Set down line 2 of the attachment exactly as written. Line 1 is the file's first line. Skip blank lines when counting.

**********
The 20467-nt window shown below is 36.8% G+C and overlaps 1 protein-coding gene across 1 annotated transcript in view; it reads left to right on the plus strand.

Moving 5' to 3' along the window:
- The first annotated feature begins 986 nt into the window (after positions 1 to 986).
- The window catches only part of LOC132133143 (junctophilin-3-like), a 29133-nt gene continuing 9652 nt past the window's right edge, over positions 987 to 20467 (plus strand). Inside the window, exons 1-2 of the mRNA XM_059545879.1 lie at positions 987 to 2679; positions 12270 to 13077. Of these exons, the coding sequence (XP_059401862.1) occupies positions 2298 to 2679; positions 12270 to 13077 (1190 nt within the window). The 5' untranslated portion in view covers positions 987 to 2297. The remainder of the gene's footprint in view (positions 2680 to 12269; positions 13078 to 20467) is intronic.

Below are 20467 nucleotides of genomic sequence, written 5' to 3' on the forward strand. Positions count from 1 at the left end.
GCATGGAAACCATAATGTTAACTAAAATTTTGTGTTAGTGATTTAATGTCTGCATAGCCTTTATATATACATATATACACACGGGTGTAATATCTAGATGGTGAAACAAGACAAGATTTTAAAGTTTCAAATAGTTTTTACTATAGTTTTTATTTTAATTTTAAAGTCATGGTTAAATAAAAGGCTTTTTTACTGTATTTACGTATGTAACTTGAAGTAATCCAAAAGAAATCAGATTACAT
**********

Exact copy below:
Moving 5' to 3' along the window: